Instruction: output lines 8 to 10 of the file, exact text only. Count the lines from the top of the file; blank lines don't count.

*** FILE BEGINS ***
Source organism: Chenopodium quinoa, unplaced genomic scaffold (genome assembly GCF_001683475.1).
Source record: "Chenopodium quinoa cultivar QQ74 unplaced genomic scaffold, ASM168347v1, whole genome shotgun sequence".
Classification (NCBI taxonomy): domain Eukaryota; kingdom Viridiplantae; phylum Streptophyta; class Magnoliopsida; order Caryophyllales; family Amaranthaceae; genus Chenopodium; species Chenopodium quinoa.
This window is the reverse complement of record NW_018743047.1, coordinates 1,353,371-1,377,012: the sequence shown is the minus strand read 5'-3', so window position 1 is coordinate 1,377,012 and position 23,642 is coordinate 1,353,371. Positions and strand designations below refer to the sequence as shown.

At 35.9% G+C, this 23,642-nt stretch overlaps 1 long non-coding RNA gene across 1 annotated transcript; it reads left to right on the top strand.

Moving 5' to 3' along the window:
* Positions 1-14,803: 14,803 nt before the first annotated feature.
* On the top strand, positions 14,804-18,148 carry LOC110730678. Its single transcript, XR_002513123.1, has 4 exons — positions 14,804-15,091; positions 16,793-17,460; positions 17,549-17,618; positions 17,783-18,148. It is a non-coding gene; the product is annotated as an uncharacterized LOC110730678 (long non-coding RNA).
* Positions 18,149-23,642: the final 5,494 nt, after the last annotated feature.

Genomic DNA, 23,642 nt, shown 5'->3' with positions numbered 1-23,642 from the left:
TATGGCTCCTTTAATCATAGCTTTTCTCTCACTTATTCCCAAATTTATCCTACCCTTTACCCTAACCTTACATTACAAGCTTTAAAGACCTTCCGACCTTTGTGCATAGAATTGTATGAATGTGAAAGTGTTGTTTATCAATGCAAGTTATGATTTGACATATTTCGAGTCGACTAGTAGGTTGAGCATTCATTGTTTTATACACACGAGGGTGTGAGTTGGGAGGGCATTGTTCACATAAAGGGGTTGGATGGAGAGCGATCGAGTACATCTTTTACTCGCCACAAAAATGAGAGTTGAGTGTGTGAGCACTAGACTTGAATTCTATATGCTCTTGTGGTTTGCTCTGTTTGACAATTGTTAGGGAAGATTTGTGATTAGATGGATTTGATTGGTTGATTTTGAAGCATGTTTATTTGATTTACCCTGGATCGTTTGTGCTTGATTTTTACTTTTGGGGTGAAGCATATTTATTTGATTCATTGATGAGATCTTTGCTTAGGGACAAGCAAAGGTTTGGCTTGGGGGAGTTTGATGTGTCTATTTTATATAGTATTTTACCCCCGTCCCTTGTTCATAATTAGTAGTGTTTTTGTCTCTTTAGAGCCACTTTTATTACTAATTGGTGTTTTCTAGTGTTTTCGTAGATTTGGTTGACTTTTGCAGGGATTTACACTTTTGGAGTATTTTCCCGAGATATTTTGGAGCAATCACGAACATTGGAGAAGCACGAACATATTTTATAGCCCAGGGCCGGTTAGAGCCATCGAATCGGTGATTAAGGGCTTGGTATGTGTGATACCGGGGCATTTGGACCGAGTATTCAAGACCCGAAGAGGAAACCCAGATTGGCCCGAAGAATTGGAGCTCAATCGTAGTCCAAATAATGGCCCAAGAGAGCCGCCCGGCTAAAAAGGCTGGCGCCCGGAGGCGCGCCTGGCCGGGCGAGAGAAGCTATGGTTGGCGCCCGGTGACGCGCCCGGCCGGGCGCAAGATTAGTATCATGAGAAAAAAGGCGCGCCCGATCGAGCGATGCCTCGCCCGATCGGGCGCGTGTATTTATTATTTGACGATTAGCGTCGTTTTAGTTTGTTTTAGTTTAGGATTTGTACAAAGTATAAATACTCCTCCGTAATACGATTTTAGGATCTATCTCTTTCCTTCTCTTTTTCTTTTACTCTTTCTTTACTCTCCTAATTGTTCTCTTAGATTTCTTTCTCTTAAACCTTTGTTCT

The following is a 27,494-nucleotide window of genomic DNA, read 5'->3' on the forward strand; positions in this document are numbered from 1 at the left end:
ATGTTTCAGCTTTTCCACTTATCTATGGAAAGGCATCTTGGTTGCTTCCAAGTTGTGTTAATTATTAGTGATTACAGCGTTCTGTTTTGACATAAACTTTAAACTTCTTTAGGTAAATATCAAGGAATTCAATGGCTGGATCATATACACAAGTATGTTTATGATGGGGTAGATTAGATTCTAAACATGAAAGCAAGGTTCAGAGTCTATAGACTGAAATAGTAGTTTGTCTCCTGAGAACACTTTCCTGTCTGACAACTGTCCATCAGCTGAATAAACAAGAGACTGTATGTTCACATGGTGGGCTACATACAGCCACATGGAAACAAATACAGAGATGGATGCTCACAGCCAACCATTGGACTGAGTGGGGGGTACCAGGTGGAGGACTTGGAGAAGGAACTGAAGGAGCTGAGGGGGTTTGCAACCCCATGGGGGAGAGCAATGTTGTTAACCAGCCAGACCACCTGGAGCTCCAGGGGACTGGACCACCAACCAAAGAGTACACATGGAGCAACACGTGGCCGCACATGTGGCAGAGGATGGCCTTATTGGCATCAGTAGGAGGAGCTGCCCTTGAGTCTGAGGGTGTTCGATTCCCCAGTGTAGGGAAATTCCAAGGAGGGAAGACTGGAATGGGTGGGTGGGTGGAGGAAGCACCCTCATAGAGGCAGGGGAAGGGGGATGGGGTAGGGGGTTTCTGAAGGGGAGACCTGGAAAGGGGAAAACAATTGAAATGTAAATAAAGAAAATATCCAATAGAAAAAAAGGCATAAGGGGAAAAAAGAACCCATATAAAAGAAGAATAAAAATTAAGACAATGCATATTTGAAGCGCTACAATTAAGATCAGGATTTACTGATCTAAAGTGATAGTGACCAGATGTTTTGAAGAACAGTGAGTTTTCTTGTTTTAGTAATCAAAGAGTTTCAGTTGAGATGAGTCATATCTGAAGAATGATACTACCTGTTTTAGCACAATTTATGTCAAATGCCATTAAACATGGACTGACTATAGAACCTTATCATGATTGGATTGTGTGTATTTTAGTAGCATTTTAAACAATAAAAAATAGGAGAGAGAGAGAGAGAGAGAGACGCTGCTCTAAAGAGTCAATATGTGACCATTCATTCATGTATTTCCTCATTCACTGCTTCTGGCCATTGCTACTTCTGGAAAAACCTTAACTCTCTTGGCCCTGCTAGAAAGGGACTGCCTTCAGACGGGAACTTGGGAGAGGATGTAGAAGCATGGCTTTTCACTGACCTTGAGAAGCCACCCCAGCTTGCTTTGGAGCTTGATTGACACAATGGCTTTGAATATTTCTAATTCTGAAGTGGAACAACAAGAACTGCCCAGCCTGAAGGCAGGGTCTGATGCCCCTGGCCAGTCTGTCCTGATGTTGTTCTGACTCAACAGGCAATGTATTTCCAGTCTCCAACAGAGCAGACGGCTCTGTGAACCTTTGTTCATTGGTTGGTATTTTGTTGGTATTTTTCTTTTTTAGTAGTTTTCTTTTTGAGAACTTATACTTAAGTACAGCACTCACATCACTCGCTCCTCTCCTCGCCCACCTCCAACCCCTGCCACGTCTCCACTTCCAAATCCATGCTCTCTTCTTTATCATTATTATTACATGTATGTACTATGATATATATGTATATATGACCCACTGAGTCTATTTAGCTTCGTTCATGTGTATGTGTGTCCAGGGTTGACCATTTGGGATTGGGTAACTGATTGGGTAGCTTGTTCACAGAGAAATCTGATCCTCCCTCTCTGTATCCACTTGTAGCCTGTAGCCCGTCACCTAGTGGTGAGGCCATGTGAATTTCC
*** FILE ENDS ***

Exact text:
* On the top strand, positions 14,804-18,148 carry LOC110730678. Its single transcript, XR_002513123.1, has 4 exons — positions 14,804-15,091; positions 16,793-17,460; positions 17,549-17,618; positions 17,783-18,148. It is a non-coding gene; the product is annotated as an uncharacterized LOC110730678 (long non-coding RNA).
* Positions 18,149-23,642: the final 5,494 nt, after the last annotated feature.

Genomic DNA, 23,642 nt, shown 5'->3' with positions numbered 1-23,642 from the left: